This post originally appeared on WhyDev.org.
Perhaps I am skeptical because I live in Palestine among a people whose rights to self-determination have been denied for 65 years and who experience daily violence, theft of natural resources, impoverishment, inaccessibility of services – all while being among the largest per capita beneficiaries of international humanitarian and development aid. But from where I sit, I don’t see too much hope for post-2015 development, which is driven by a deceptively benign-sounding ideology that manages only to alleviate symptoms of disease that it simultaneously perpetuates.
I call the ideology “starting from scratch,” and it is especially disappointing to hear this ideology expressed by highly-regarded aid reformers like Paul Farmer. His recent article re-thinking foreign aid says that aid is needed to alleviate human suffering, and he calls for more aid to be delivered through local public systems. It’s a worthy-sounding argument, but it starts from scratch, ignoring the causes of continued vulnerability of children, of illiteracy, of inaccessibility of basic infrastructure and services.
Can we know how aid affects problems without also understanding what is causing the problems? Without analysis, not only of the historical roots of current problems, but also of the ways that need is recreated and perpetuated in the very fabric of today’s global society, we end up with an unexamined assumption that poverty just “is.” This implies that poverty is somehow innate or genetic to those who experience it. With that worldview, any effort to address poverty is going from nothing to something, from stasis to action, because we are “starting from scratch.”
But there is an alternative ideology. More and more aid critics and development justice activists espouse the view that development is an ordinary, instinctual, human process that, if allowed, will proceed naturally with the momentum of gravity and humanity. We are not “starting from scratch” but rather joining ongoing processes driven by inherent strengths and utilizing historically-nurtured assets and capacities. Working from this ideology, the task of the international development community should be first and foremost to get out of the way. The second task should be to stop others from getting in the way. Only then should the international development community embark upon the third task—to humbly inquire if there is any way they can help. I call this ideology “supporting responsibly,” and if taken to heart, this would require a fundamentally different approach to international “development” work.
Development actors would need to find the existing developmental energy–which means recognizing its value–analyze and confront the obstacles that impede those natural forces, and remove the obstacles (which will likely require them to give up privileges). This is political work, systemic work, and self-work. It is not comprised of conducting assessments, running workshops and producing reports. Working from the “supporting responsibly” ideology would require development actors to be self-reflective, power-aware, and sensitive listeners, never competing with, ignoring or looking down on “locals” and certainly not trying to transform them.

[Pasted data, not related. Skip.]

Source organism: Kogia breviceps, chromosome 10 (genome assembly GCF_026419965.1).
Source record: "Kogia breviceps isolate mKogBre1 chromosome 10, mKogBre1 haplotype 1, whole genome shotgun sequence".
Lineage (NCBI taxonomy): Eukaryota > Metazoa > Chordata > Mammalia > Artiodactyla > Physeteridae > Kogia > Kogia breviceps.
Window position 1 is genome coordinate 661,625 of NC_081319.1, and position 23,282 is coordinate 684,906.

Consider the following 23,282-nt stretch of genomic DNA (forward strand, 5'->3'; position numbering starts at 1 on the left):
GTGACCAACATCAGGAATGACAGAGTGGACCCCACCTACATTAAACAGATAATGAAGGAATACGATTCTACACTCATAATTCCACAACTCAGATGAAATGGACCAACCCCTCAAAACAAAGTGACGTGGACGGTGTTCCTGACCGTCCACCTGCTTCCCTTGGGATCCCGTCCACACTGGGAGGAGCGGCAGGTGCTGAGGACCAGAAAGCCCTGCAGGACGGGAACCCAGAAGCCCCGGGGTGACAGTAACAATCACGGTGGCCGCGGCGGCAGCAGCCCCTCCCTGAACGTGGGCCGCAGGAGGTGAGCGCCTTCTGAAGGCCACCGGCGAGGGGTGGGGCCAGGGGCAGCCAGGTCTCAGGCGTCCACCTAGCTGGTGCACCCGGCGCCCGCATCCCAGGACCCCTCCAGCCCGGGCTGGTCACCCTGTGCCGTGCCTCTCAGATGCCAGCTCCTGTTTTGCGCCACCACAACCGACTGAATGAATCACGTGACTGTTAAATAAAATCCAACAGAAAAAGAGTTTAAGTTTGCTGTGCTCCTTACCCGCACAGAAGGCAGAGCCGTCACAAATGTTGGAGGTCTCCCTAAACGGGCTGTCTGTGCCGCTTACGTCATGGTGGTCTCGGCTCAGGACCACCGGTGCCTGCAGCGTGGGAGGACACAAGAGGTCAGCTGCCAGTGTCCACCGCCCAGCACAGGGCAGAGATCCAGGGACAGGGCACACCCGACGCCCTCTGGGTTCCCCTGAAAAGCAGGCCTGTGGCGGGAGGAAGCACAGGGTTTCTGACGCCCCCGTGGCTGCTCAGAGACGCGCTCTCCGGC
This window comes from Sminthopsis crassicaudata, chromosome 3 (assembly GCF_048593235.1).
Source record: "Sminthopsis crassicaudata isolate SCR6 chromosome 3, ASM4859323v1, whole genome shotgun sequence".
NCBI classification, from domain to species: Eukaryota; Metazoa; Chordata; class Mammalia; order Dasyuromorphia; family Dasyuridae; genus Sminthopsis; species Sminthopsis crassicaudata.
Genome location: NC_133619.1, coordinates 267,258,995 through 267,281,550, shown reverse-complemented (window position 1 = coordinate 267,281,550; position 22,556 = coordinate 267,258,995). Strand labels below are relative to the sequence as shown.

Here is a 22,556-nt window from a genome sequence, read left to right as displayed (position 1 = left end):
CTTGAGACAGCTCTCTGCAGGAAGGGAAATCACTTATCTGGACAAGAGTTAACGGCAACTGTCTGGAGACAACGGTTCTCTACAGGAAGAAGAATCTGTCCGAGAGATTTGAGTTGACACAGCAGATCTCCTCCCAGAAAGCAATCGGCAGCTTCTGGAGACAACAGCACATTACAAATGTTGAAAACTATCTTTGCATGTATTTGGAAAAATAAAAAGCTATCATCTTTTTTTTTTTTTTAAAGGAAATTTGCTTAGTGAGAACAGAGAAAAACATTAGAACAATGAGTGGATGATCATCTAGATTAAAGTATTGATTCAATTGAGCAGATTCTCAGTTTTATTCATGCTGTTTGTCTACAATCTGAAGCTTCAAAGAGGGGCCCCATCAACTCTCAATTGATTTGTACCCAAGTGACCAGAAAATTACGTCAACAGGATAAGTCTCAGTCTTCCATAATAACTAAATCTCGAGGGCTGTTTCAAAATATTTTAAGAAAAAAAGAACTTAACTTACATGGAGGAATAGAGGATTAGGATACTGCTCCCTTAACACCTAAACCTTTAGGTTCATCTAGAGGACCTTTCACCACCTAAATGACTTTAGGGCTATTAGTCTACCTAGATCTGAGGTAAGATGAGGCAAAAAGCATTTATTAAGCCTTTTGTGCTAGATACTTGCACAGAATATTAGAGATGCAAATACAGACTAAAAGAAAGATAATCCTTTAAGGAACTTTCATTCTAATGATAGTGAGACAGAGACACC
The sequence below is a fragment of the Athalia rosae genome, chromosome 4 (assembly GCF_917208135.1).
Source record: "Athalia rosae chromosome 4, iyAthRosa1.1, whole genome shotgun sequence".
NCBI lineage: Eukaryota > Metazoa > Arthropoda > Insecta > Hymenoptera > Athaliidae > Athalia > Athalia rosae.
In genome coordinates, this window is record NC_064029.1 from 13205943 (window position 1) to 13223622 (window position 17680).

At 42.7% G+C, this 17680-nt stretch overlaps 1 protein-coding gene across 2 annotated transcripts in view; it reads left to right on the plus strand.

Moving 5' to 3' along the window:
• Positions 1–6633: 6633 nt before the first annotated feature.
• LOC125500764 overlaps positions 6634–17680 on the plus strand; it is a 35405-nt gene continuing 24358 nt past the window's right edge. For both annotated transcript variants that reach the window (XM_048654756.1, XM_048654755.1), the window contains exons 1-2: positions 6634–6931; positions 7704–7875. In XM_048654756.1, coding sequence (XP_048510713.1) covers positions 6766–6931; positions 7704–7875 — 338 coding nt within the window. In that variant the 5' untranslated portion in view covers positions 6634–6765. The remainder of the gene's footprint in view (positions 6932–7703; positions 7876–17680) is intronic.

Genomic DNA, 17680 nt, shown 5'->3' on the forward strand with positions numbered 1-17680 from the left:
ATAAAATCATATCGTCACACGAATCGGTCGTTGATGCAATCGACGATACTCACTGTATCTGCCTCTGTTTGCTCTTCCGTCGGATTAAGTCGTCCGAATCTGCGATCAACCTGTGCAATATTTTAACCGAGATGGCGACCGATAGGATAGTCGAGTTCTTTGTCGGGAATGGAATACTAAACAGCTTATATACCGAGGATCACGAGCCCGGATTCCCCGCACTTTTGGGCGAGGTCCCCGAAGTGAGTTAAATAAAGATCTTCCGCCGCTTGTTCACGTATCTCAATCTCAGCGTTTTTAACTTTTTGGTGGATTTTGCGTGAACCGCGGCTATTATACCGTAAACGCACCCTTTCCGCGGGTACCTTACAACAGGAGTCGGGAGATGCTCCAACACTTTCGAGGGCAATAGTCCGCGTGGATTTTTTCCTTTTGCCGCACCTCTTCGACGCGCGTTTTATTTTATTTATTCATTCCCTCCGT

Sadly, Paul Farmer, like so many other well-intentioned development actors, seems to be caught in a trap of oblivious self-righteousness that I consider part of the problem. He says the phrase “Local solutions for local problems” is “a commonly encountered liberal piety of development work.” He explains: “Many problems originate outside of people’s own communities: most trade regimes, all epidemics, and just about anything to do with climate change.” This is true! But he goes on to argue that vaccines, pedagogic materials and shoes should not be manufactured locally. To me, this is a non sequitur. If Farmer admits the problems originate outside, then they should be solved outside (in other words, fix the trade regimes!) rather than alleviating the symptoms with externally imposed, short-term fixes, that enable the perpetrators to keep on causing damage.
Moreover, Farmer’s wrong-headed “starting from scratch” ideology leads him to say, “If we are able to strengthen in-country capacity so recipients can manage their own affairs, one day we will eliminate the need for anything other than partnerships.” But if he spoke from the “supporting responsibly” ideology, he would say, “If we stop actively and intentionally destroying in-country capacity, then surely recipients, like all human beings, can manage their own affairs, and until then, anything we do except in full partnership with locals will be contradictory to that goal.”
Without understanding aid-givers’ role in creating the problems they seek to address, then it’s impossible to assess if and how aid may be “helping.” To use a harsh analogy: Should home invaders pat themselves on the back and take credit for letting hostages eat from their own refrigerator?
The expiration of the Millennium Development Goals provides an opportunity for those who claim to care about development to think about what’s next. I suggest we think first about how we got to the state of inequality, unnecessary suffering, and climate devastation that we find ourselves in now.